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Nonmonotonic reasoning in temporal domains: The knowledge independence problem

  • Scott D. Goodwin
  • Randy G. Goebel
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Part of the Lecture Notes in Computer Science book series (LNCS, volume 346)

Abstract

Much interest has been focused on nonmonotonic reasoning in temporal domains since Hanks and McDermott discovered that intuitive temporal representations give rise to the multiple extension problem. Here we consider nonmonotonic reasoning in temporal domains from the perspective of the Theorist hypothetical reasoning framework. We show how this framework can be applied to temporal reasoning in a simple and intuitive way to solve many of the problems posed in the recent literature, such as the Yale Shooting problem, Kautz's Vanishing Car problem, Haugh's Assassin problem, and Haugh's Robot problem.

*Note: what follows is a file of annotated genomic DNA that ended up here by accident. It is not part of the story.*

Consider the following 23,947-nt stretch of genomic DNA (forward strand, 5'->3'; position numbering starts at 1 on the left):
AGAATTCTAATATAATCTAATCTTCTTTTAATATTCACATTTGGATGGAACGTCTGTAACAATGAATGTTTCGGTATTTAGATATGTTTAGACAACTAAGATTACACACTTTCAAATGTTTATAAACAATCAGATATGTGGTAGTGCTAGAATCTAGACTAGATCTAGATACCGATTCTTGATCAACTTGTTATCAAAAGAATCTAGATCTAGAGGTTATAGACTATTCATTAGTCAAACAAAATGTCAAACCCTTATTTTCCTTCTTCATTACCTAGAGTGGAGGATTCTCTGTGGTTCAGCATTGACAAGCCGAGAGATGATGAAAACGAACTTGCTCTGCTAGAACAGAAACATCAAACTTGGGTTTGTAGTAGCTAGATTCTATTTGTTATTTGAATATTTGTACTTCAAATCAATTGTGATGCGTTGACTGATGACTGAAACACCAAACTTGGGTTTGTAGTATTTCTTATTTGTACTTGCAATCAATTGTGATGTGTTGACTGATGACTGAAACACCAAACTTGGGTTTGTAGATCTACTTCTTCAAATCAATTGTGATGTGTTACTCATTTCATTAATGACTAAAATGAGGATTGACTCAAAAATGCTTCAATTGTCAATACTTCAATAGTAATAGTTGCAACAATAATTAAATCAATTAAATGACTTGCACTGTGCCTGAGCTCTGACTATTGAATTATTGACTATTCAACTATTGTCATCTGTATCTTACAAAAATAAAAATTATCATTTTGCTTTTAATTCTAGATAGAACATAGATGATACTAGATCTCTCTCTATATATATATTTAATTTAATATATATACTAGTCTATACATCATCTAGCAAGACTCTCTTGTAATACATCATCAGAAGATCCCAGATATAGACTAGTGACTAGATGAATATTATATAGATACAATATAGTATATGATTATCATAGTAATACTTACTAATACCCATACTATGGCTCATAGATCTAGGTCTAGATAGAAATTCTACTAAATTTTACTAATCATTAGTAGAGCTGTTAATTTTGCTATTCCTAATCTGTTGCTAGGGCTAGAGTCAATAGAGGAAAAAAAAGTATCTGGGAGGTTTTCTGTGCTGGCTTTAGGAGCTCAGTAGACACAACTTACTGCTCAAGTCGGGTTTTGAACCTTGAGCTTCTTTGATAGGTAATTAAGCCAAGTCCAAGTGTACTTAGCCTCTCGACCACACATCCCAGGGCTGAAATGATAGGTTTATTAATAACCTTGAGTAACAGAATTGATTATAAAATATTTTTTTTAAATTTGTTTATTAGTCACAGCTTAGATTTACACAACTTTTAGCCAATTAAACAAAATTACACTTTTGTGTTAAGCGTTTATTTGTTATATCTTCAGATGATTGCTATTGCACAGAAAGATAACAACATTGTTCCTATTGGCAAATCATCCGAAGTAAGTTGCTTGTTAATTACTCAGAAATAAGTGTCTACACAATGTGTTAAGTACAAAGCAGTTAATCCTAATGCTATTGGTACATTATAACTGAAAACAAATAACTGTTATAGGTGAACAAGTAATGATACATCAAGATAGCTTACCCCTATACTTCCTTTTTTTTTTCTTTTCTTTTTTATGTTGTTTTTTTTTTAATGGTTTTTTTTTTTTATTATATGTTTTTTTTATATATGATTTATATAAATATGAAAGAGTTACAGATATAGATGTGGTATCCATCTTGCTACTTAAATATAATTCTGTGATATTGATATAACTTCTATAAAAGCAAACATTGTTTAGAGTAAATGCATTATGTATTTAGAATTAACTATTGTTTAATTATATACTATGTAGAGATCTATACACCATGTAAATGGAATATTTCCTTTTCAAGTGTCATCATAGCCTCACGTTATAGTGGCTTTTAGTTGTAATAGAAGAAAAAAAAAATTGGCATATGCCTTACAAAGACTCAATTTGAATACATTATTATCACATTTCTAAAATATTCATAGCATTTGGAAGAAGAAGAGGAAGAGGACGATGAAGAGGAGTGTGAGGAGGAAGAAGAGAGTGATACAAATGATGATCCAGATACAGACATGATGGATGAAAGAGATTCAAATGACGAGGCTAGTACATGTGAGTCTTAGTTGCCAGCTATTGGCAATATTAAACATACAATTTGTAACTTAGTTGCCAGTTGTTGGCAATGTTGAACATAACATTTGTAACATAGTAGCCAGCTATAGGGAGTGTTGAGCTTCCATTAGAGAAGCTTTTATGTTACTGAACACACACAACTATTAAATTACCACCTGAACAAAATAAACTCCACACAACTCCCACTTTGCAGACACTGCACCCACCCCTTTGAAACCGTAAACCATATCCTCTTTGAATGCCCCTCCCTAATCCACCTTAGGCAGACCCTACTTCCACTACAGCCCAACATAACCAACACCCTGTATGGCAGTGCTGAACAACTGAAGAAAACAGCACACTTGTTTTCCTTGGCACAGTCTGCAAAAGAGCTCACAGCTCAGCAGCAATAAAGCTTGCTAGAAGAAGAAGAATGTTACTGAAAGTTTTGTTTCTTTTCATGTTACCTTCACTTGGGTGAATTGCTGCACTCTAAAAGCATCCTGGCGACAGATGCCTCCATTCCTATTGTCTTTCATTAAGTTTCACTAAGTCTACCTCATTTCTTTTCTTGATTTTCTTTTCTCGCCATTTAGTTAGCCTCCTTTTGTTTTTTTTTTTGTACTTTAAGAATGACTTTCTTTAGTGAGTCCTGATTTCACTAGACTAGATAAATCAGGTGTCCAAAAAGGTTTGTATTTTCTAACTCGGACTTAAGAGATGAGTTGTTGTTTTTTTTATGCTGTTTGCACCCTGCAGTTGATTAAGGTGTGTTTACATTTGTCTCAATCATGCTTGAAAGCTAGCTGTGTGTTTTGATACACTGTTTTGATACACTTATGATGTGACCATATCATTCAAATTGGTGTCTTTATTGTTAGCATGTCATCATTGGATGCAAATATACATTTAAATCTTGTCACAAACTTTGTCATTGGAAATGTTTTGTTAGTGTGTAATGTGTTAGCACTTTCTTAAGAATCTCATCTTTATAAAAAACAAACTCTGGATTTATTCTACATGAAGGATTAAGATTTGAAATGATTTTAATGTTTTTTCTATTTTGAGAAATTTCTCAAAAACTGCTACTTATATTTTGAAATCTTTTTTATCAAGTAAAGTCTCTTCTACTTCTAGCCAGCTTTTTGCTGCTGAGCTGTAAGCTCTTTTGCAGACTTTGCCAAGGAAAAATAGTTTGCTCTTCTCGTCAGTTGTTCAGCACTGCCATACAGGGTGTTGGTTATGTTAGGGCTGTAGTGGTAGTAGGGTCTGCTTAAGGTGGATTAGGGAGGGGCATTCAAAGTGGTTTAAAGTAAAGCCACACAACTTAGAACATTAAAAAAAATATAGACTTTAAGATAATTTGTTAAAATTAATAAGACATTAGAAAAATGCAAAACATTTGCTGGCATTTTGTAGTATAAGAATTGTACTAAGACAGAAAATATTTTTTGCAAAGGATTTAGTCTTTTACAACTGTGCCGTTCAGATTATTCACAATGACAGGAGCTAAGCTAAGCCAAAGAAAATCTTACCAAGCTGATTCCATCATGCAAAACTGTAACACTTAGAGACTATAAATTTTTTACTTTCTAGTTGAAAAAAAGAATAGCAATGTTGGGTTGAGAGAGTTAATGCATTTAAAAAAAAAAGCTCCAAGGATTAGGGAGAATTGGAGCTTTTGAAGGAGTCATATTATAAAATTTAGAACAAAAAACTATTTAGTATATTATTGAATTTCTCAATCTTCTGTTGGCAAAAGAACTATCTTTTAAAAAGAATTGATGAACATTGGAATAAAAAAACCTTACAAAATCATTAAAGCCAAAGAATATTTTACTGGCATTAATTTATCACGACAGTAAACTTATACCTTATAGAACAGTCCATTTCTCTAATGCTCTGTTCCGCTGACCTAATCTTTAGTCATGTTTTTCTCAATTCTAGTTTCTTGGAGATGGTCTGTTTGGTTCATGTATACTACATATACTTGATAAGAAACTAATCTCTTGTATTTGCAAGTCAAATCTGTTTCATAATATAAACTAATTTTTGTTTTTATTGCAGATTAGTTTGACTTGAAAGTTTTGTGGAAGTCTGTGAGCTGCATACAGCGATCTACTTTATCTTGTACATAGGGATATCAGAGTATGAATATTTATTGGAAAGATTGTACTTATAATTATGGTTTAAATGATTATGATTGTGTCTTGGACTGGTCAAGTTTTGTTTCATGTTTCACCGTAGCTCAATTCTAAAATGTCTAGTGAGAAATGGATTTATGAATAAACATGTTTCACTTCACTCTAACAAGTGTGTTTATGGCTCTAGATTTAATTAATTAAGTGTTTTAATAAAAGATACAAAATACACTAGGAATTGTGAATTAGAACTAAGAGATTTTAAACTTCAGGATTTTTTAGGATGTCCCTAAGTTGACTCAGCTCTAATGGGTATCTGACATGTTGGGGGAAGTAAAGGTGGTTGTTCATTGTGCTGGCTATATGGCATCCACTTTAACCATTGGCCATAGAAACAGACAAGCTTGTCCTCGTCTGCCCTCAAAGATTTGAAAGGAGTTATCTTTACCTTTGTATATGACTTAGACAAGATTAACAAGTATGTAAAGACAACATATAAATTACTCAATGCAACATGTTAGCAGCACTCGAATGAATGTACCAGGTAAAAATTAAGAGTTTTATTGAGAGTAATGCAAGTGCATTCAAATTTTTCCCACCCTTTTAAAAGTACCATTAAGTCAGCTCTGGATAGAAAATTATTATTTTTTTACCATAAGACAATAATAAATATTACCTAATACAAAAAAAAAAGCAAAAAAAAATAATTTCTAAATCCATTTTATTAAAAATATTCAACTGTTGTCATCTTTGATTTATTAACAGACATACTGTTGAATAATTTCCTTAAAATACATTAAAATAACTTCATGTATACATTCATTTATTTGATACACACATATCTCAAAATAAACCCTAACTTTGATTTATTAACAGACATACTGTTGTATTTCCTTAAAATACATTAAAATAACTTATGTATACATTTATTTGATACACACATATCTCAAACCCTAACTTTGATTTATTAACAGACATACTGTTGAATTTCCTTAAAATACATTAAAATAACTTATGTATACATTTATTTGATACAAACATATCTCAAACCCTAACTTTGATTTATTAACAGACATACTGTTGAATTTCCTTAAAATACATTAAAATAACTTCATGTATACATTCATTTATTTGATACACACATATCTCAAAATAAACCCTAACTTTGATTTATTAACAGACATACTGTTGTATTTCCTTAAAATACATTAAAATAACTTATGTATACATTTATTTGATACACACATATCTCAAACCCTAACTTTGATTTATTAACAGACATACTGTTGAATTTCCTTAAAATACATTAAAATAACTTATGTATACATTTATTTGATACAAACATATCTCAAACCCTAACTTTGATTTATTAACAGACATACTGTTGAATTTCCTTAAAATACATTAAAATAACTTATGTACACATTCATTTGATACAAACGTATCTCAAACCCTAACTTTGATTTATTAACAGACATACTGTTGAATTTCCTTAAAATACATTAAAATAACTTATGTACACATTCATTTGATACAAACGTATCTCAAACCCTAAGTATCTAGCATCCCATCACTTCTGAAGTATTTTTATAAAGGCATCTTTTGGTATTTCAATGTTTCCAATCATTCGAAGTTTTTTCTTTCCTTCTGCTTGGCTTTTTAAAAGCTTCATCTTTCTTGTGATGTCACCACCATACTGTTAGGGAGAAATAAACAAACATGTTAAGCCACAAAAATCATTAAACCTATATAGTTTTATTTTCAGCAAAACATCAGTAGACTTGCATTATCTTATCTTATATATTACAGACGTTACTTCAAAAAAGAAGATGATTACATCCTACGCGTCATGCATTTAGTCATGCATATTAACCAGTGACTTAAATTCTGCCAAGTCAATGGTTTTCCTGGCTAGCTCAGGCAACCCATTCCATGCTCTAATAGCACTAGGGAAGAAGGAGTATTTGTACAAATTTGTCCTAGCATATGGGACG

The basis of our solution to these problems is the characterization of the notion that the past is independent of the future (temporal independence) and the provision of two additional modes of reasoning: conditional explanation and prediction. The problem of representing and reasoning about temporal independence is an instance of a more general problem which we call the knowledge independence problem. In this paper, we provide a preliminary definition of the knowledge independence problem; we leave to future work further development of the obvious connections with statistical independence. Using our preliminary definition, we show how to represent and reason about temporal independence and how this solves many temporal reasoning problems.

Keywords

Temporal Domain Frame Problem Prefer Theory Temporal Reasoning Nonmonotonic Reasoning 
These keywords were added by machine and not by the authors. This process is experimental and the keywords may be updated as the learning algorithm improves.

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Copyright information

© Springer-Verlag Berlin Heidelberg 1988

Authors and Affiliations

  • Scott D. Goodwin
    • 1
  • Randy G. Goebel
    • 1
  1. 1.Department of Computing ScienceUniversity of AlbertaCanada

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